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Western Oil Companies Back in Iraq With Unusual Contracts

Thirty-six years after Saddam Hussein nationalized oil and kicked out Western companies, Iraq's Oil Ministry has awarded Exxon Mobil, Shell, Total, and BP contracts set to bring the oil giants back.

Despite the fact that high oil prices put these contracts in high demand, Iraq granted very unusual no-bid contracts, meaning the companies did not have to compete with their counterparts in China, Russia, and India. Today's New York Times explains:

There was suspicion among many in the Arab world and among parts of the American public that the United States had gone to war in Iraq precisely to secure the oil wealth these contracts seek to extract. The Bush administration has said that the war was necessary to combat terrorism. It is not clear what role the United States played in awarding the contracts; there are still American advisers to Iraq’s Oil Ministry.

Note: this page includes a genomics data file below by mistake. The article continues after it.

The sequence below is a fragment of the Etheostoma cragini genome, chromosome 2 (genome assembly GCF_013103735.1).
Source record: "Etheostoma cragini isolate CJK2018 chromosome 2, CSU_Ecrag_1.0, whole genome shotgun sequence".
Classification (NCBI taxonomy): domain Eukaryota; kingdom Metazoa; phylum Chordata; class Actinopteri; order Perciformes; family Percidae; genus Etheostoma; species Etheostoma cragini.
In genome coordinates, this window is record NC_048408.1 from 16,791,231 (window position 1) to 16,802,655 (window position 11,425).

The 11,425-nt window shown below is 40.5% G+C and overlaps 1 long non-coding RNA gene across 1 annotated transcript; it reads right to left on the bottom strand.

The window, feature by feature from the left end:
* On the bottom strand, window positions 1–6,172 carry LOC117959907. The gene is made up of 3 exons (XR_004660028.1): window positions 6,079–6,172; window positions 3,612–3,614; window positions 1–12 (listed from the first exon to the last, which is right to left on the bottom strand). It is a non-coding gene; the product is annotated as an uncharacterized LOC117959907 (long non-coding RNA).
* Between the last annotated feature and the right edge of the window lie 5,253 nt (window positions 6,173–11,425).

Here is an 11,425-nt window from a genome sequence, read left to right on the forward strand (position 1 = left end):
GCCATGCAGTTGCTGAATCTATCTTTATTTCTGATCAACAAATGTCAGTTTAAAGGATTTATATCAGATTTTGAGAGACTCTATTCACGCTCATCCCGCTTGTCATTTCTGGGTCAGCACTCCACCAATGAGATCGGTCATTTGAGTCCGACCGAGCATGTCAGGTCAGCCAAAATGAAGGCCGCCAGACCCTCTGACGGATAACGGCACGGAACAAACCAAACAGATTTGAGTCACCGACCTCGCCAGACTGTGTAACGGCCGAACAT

The oil companies assure that they intend to help Iraq rebuild its neglected oil infrastructure. To see how,

.

Private companies will bring new technology and expertise to Iraq, as well as new oil revenue to help rebuild other infrastructure. Interestingly, the contracts, designated as "service contracts" to be paid with oil, circumvented any legislative approval.

For a more in-depth explanation on this unusual, yet seemingly predictable development, check out the whole NY Times story. Would it have been better if Western oil companies came back to Iraq under less exceptional circumstances?

Source

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Bebeshopper Bebeshopper 7 years